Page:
"In other cases, planes under assembly inadvertently hit maintenance work stands or other equipment on the floor, damaging the aircraft, the Defense Contract Management Agency said in a statement to Bloomberg News."
This is pure carelessness by Boeing. It could be the exact kind of fraud I saw on the Boeing B-2 Program, where management refused to take a very old and extremely defect proned mechanic off of the job of drilling the hinges for the flight control surfaces on the outboard wing section, likely because he generated some very expensive rejection tags Boeing made a mint on in charging that repair work to the DOD. As I remember, the only thing that stopped him from generating more bad and crooked holes was his reaching retirement age and retiring. Inadequate manpower through management cost cutting to enhance Boeing profitability is likely the root cause for these mishaps. Not enough spotters during a line move is the likely cause. Although Boeing management are fraudsters, even I doubt they intentionally ordered mechanics to damage the fighters. That would be a new frontier in Boeing management fraud as far as I know.
"Some of the issues remain unresolved after more than 904 days, according to records compiled by the agency. They included other programs at the company’s St. Charles, Missouri, facility as well as the St. Louis aircraft production line, the agency said."
Makes sense. Boeing management, as noted throughout this site has long tried to spread this fraud from its commercial airplane programs throughout the company, most recently as noted in the last blog before this one, where Boeing is replacing QA Inspectors' job titles across the country to "Product Acceptance Specialists," to officially designate their function as rollerstampers, and not inspectors at all.
"As the Pentagon’s No. 2 contractor, Boeing’s situation is a sign of the types of accountability issues the Defense Department will increasingly have to show it can manage as companies benefit from a surge in military spending. The final appropriations bill for this fiscal year boosted defense procurement spending to $134 billion, $20 billion over the Pentagon’s initial weapons request for the year, and $131 billion is requested for procurement next year."
Sad. Boeing should get none of that extra DOD money, and should have its existing contracts cancelled and re-bid to every other company qualified to perform the contracts, except Boeing, which should be limited to unmanned and non-defense critical programs only, both commercial and military. It's nice that DCMA wrote these items up, but the actual level of Boeing fraud on the noted programs is almost surely vastly worse. The way these oversight agencies work, in my experience with the FAA, is that they will write up a few items each year to justify their jobs, and then just twiddle their thumbs the rest of the year, while Boeing continues to engage in their usual QA fraud on a massive scale. It is nothing more than pretend oversight. The FAA was regulatory captured long ago, and no doubt major portions of the DOD and its oversight functions have as well. Hence these very occasional Kabuki dances of audit results. If the DCMA were to actually perform its oversight function, the noncompliances found would be orders of magnitude greater.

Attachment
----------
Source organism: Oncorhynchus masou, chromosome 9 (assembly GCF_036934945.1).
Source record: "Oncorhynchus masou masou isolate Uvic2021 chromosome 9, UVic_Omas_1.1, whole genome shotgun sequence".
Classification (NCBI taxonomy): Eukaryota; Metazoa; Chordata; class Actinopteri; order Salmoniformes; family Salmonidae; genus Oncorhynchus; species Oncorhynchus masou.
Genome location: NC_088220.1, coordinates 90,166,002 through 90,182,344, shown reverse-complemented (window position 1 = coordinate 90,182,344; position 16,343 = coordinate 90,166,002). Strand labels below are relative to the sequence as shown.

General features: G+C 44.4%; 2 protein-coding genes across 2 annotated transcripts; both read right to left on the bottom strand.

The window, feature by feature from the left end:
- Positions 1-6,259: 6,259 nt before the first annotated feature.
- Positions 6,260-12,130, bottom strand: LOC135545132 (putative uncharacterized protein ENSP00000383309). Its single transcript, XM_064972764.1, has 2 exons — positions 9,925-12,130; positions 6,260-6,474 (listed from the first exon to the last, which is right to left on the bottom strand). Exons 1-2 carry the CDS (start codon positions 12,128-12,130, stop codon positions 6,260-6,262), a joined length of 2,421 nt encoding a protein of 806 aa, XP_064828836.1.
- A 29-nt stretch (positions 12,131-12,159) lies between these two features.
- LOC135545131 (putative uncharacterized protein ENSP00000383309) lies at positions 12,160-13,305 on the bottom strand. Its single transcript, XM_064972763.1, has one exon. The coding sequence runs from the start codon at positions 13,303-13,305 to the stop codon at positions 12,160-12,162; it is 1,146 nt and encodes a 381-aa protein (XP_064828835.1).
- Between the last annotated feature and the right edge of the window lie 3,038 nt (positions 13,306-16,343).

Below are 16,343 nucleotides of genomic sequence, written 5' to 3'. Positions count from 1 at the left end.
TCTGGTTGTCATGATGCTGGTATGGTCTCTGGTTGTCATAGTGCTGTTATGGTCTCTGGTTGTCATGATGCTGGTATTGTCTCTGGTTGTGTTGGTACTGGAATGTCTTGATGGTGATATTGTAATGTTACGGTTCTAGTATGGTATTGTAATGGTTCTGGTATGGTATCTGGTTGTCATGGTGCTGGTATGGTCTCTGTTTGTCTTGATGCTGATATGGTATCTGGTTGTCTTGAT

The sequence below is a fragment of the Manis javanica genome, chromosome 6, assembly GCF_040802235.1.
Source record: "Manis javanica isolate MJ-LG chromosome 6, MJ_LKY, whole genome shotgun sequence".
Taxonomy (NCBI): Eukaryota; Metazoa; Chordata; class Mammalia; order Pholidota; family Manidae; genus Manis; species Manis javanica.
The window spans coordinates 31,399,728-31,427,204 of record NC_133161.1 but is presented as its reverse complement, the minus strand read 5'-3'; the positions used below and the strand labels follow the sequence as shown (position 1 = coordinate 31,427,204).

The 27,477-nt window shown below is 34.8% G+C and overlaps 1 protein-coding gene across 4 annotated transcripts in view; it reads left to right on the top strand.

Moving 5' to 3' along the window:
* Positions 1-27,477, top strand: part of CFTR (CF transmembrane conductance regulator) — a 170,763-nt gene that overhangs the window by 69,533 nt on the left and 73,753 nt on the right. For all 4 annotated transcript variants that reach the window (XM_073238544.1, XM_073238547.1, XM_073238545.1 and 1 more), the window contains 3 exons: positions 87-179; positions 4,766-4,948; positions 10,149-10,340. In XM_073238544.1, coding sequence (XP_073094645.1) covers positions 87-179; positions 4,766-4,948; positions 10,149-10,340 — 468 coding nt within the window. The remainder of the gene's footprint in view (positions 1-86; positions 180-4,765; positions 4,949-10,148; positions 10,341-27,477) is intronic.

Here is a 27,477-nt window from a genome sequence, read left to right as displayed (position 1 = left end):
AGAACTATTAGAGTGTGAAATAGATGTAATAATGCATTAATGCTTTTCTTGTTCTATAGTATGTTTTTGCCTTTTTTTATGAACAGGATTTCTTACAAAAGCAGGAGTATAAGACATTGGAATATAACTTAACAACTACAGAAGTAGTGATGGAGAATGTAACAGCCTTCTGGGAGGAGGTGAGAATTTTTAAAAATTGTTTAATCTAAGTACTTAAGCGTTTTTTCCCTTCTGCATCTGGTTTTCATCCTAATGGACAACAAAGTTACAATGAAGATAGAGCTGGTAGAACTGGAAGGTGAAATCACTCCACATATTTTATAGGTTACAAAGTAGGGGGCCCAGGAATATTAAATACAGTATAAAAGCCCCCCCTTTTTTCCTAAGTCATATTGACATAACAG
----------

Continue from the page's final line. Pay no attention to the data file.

As I futilely asked the FAA to do in my report, the only way to truly find out how much QA fraud Boeing engages in would be to replace Boeing inspectors with qualified and unbiased government inspectors who never worked at Boeing for a significant time. If the DCMA or the FAA did so, Boeing production lines would have to be massively slowed down, not because the government inspectors were slacking off, but because there was never enough time in the production process for Boeing inspectors, and even mechanics to do their jobs right.
The Chicago-based company said it’s addressing the watchdog’s concerns.
“Boeing and the Defense Contract Management Agency work together to address open corrective action requests through the evaluation and implementation of solutions that resolve identified issues,” spokesman Philip Carder said in an email response to questions about the unresolved alerts."